Iranian leaders prevented a top International Atomic Energy Agency (IAEA) official from disclosing to U.S. officials the nature of secret side deals with the Islamic Republic by threatening harm to him, according to regional reports.
Yukiya Amano, IAEA director general, purportedly remained silent about the nature of certain side deals during briefings with top U.S. officials because he feared such disclosures would lead to retaliation by Iran, according to the spokesman for Iran’s Atomic Energy Organization (AEOI).
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Amano was in Washington recently to brief members of Congress and others about the recently inked nuclear accord. However, he did not discuss the nature of side deals with Iran that the United States is not permitted to know about.
Iran apparently threatened Amano in a letter meant to ensure he did not reveal specific information about the nature of nuclear inspections going forward, according to Iranian AEOI spokesman Behrouz Kamalvandi.
This disclosure has only boosted suspicions among some that the Iranians are willing and able to intimidate the top nuclear watchdog and potentially undermine the verification regime that Obama administration officials have dubbed a key component of the nuclear accord.
"In a letter to Yukiya Amano, we underlined that if the secrets of the agreement (roadmap between Iran and the IAEA) are revealed, we will lose our trust in the Agency; and despite the US Congress's pressures, he didn’t give any information to them," Kamalvandi was quoted as saying Monday during a meeting with Iranian lawmakers, according to Tehran’s state-controlled Fars News Agency.
"Had he done so, he himself would have been harmed," the official added.
Iran revealed in recent weeks that the United States is banned from knowing the details of its nuclear inspections agreement with the IAEA, a disclosure that prompted anger in many circles on Capitol Hill.
Iran also has gained additional leverage over the IAEA by refusing to sign a document known as the Additional Protocol, which forces Iran to disclose certain details of its nuclear program to the IAEA so that it can confirm that Tehran is not operating a clandestine weapons program.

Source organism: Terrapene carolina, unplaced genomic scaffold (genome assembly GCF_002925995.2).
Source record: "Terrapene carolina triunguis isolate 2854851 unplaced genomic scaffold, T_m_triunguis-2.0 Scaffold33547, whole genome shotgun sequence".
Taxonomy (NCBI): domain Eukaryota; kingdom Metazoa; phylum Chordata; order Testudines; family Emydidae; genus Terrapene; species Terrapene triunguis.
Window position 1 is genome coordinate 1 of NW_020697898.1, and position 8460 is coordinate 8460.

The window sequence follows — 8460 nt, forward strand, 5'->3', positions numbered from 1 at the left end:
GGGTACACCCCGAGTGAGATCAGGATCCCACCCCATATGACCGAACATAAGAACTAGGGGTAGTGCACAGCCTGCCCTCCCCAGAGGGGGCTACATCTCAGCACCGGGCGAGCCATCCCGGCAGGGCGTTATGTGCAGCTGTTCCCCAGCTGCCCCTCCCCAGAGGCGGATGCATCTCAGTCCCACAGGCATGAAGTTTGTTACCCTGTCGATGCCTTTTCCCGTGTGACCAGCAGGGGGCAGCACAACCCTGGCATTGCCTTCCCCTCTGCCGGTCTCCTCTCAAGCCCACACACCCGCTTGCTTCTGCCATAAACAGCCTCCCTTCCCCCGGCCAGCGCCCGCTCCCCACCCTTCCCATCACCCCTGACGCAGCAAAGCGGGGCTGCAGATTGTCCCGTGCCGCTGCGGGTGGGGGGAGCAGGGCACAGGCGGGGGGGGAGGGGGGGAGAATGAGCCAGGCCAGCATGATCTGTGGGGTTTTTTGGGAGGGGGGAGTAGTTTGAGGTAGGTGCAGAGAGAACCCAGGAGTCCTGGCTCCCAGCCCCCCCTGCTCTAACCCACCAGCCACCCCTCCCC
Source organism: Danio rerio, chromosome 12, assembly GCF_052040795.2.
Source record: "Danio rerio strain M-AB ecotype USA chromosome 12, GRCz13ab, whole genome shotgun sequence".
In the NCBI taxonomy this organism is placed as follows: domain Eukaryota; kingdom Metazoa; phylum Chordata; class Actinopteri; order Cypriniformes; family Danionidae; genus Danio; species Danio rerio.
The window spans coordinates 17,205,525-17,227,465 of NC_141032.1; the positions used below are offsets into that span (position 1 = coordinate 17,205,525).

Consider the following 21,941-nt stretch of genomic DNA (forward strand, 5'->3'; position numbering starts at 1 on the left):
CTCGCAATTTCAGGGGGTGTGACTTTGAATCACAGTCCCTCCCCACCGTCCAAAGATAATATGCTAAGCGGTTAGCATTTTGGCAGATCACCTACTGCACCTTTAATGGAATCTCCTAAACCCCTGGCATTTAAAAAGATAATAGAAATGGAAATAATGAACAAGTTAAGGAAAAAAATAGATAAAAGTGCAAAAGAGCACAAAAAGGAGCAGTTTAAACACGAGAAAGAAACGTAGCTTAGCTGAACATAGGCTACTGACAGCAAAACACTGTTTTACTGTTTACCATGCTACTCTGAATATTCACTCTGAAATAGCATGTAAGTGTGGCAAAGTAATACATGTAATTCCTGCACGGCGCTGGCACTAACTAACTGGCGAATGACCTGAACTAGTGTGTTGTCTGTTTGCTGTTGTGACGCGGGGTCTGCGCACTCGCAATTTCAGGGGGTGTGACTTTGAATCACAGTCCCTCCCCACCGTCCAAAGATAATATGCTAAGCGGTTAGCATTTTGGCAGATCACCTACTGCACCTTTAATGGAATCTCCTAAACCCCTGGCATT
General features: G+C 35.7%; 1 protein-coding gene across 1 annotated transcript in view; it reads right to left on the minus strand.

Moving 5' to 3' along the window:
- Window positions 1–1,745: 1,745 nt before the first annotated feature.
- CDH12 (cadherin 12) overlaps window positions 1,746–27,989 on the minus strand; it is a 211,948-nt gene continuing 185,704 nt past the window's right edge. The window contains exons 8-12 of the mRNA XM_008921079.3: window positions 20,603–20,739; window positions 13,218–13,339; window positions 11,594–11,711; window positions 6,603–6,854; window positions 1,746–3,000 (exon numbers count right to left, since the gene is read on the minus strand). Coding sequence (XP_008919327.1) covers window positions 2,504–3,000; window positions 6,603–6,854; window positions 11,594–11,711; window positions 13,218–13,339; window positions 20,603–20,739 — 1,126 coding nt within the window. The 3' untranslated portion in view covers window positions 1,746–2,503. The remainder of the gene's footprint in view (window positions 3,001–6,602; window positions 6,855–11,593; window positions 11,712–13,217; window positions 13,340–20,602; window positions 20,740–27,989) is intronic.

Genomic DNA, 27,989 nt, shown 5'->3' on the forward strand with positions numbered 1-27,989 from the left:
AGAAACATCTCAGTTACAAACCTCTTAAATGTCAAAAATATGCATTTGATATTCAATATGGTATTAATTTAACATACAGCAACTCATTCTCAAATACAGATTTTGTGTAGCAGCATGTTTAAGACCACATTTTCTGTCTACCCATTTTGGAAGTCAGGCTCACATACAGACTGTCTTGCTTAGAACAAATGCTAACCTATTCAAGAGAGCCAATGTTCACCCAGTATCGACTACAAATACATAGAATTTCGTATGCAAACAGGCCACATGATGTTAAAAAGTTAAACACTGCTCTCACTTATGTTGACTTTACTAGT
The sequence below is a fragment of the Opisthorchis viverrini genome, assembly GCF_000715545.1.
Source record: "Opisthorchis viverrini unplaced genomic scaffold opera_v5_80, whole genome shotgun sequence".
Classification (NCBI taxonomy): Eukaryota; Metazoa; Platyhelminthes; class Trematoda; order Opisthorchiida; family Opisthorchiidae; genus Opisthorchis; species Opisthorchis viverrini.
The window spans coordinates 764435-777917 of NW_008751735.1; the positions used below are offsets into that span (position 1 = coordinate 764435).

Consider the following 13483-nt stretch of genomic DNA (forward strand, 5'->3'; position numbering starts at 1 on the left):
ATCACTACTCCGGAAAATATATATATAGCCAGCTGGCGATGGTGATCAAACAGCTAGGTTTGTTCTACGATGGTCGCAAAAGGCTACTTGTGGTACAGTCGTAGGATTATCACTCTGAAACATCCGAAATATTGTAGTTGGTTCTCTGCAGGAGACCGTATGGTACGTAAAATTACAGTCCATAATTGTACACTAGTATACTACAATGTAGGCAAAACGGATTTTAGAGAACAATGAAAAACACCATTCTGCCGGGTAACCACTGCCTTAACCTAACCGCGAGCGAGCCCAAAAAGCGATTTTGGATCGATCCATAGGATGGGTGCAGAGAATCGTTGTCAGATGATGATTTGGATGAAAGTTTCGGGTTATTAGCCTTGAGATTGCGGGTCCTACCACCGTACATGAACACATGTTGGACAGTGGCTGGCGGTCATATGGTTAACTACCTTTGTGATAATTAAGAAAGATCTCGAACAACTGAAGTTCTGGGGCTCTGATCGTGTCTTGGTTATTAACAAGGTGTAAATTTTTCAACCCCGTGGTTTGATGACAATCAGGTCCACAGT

Even supporters of the deal have noted that this gives Iran greater "leverage" over the IAEA going forward.
One source close to the Iran fight on Capitol Hill explained that Iran’s refusal to sign the document gives it up to eight more years to threaten the IAEA.
"The IAEA desperately wanted the Iranians to ratify the Additional Protocol as part of the deal to lock them into formal obligations that would actually be permanent," the source explained. "The Obama administration failed to win the concessions, and instead Iran got to promise to ascend eight years from now."
"So for the next eight years the Iranians get to hold the threat over the IAEA: Don't push your luck or we'll refuse to accede in eight years," the source said.
Mark Dubowitz, executive director of the Foundation for Defense of Democracies (FDD), expressed concern that Iran could obstruct future inspections.
"Iranian leverage over the IAEA could impede a proper resolution of issues relating to Tehran's past and possibly continuing weaponization activities," Dubowitz said. "It may also prevent the agency from ever getting necessary physical access into suspicious sites including military facilities and prevent detection of Iranian clandestine nuclear activities."
Further complicating the future inspections regime is the expiration of Amano’s term at the IAEA in 2017. The official could be replaced then.
Meanwhile, Iranian officials disclosed on Monday that any nuclear inspector entering Iran on behalf of the IAEA would first have to be screened by Iran’s Intelligence Ministry.
Iran additionally will be given 24 days notice before inspectors enter any site suspected of being used to build a nuclear weapon. U.S. inspectors also will be banned from entering suspicious sites under the deal.